Museum-University Partnerships Focused On Brain Research: STEM Professionals Share Their Thoughts
Tamar Kushnir, Professor and Director of Cornell University’s Early Childhood Cognition Laboratory, works with a young visitor on the Sciencenter’s floor. Photo courtesy of Lindsay France/Cornell University Photography.
This article was co-written by Donna DiBartolomeo, Director of Exhibits, Sciencenter, Michelle Kortenaar, Director of Education, Sciencenter, Jayatri Das, Chief Bioscientist, The Franklin Institute, and Holly Truitt, Executive Director, The University of Montana spectrUM Discovery Area.
When museums and universities form partnerships to inform and advance their work, the results can be mutually beneficial. Museum environments present a unique opportunity to engage public audiences with the products and processes of scientific research through exhibits and public programs. University researchers bring a wealth of content knowledge and skills to informal learning venues, and their research studies can have the potential to inform their museum collaborators.
We have developed museum-university partnerships that focus on cognitive science, neuroscience, the study of the brain, and how people learn - all fields of research that can impact and inform the museum field in significant ways. Our partnerships focusing on these areas have been particularly fruitful because of their ability to convey current scientific understanding of the brain, and their potential to bring fresh ideas for effective educational approaches through an enhanced understanding of metacognition and brain-based learning.
At the 2015 ASTC conference in Montreal, we shared experiences and thoughts from our respective museum-university partnerships, and how our partnerships have informed exhibits, programs, and research, as well as strategies for collaboration. The Sciencenter and Cornell University’s Early Childhood Cognition Laboratory work together to develop exhibits and programs that use current research into children’s learning to enhance the experiences of both children and caregivers. The University of Montana spectrUM Discovery Area and Center for Structural and Functional Neuroscience (CSFN) collaborated to create an exhibition and working neuroscience lab on the museum floor, staffed by CSFN researchers, museum educators, and a team of college and high school educators. The Franklin Institute and the Center for Neuroscience & Society (CNS) at the University of Pennsylvania collaborated on an exhibition about the human brain, teacher professional development activities about brain-based learning, student workshops, and a high school level elective course curriculum that fosters engagement in and discussion of neuroethics.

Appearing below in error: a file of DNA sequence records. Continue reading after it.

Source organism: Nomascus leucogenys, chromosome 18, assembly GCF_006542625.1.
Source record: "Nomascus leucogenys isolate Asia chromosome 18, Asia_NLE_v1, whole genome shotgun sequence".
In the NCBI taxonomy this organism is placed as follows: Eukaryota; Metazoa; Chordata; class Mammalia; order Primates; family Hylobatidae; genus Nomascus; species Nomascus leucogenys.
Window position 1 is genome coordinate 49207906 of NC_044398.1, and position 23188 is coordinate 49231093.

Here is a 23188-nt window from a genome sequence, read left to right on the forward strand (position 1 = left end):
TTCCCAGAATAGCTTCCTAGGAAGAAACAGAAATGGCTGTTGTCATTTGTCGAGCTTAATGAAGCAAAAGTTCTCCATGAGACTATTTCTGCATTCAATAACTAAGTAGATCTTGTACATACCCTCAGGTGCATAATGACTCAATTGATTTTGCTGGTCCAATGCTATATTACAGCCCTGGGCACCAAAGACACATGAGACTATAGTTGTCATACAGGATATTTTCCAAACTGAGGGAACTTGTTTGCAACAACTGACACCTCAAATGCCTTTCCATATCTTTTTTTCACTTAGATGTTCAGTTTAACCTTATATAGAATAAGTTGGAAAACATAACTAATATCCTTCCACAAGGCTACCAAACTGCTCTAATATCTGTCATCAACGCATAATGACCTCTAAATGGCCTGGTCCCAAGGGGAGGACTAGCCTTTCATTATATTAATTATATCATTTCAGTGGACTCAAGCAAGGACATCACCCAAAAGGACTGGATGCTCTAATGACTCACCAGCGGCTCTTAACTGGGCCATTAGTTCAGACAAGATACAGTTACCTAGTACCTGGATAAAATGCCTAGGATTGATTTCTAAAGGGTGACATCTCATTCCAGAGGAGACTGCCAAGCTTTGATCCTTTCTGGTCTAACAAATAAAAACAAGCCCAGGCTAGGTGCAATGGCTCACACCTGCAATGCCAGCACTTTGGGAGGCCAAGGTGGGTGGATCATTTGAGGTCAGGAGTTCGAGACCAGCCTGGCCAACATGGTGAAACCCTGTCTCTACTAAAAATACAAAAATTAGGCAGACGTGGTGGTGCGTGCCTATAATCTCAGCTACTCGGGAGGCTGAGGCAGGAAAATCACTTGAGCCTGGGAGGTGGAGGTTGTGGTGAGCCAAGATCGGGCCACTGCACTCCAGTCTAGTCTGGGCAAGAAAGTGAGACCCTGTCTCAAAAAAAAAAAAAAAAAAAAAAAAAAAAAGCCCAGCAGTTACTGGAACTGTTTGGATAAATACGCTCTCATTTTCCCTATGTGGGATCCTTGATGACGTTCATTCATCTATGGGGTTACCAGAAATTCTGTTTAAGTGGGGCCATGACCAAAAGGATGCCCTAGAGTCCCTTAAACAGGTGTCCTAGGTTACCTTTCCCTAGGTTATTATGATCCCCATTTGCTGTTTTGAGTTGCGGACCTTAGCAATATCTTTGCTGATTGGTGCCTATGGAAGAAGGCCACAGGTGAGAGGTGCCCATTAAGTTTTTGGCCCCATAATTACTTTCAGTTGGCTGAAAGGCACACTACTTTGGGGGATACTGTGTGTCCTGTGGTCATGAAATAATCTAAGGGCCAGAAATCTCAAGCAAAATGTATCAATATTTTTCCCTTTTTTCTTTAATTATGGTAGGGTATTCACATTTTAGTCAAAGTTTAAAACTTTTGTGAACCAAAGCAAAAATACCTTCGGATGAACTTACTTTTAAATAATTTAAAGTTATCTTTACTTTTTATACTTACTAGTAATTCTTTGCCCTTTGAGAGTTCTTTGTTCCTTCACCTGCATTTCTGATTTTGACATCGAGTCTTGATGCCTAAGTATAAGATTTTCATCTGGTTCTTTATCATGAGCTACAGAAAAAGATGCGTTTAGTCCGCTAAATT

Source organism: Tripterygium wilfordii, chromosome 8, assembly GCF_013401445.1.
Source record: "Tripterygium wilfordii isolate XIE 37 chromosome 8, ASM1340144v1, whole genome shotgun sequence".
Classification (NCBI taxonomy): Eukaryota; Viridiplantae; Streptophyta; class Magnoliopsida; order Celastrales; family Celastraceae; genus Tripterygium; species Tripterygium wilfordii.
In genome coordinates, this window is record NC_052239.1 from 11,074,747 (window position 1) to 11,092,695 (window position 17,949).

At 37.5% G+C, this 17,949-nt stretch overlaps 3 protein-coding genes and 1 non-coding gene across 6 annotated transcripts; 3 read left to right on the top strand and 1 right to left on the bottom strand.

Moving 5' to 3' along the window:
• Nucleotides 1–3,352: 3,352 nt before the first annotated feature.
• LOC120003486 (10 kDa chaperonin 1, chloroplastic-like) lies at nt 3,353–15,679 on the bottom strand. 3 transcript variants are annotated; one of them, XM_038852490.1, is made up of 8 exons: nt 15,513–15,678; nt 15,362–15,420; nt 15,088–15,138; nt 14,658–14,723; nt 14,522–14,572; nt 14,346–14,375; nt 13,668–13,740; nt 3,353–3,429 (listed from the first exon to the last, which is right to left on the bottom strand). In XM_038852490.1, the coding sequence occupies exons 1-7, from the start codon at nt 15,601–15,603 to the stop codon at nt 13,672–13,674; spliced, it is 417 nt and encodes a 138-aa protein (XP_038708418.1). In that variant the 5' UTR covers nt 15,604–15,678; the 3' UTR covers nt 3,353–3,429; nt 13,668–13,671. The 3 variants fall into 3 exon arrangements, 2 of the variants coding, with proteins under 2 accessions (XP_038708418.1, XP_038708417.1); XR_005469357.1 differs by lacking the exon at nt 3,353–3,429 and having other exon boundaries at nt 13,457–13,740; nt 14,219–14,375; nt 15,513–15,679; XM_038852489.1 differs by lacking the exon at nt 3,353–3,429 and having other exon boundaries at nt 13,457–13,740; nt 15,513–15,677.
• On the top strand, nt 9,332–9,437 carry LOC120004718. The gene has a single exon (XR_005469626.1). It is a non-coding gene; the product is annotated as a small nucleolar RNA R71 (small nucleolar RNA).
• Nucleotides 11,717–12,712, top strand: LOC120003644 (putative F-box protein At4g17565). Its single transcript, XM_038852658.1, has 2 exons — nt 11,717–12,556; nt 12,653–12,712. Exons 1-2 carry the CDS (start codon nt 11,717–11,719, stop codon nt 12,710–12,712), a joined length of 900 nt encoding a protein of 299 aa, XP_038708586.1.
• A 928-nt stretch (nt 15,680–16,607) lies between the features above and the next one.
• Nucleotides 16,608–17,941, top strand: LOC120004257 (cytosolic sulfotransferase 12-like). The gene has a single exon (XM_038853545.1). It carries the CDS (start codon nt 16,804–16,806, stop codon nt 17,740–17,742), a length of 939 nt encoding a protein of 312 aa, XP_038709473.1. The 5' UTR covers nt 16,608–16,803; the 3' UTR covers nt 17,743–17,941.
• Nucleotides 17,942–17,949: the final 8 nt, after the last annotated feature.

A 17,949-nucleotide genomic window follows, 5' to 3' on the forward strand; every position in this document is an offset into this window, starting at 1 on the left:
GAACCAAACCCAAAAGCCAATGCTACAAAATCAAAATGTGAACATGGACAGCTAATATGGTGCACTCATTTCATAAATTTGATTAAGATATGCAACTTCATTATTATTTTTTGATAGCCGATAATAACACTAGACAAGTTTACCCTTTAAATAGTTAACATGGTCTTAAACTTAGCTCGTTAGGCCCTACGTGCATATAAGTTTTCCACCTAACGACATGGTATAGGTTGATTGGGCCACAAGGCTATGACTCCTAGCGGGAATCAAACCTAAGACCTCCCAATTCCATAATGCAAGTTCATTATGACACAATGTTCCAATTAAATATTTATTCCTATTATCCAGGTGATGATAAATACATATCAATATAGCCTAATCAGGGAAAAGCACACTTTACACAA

The results of these museum-university partnerships have been positive, and continued collaboration is ensured once a cooperative framework is established. But as with all projects, we have learned some lessons that we would like to share. The course of cross-institutional collaborations is not linear, and requires an iterative process of planning, aligning goals and missions, and adapting to the needs of the partnering organizations. It is important to identify a shared vision at the beginning of the project, and invest time in learning about each other’s foci, purposes and cultures. Once a mutually beneficial understanding is established, co-creation can begin in an exciting and productive way, with the potential for long-term benefits for both organizations.
Although our partnerships represent specific collaborations in the field of brain research, the model of museum-university partnerships can be used with many other organizations and areas of scientific research. An important takeaway from our work is that public audiences ultimately benefit from such collaborations because the public can access scientific content in exhibits and public programs in more captivating ways. Furthermore, we have seen that public audiences benefit when museum-university partnerships incorporate data collection to inform research, develop content for specific exhibit areas, or implement collaborative programs that simultaneously meet the goals of each partner. Engaging the public with research, and disseminating findings through museums and science centers allows the academic community to effectively reach a broader audience while also advancing the museum field.
The on-campus location of The University of Montana spectrUM Discovery Area engages young visitors to use scientific equipment. Photo courtesy of Logan Castor Parson of Logan Photography.
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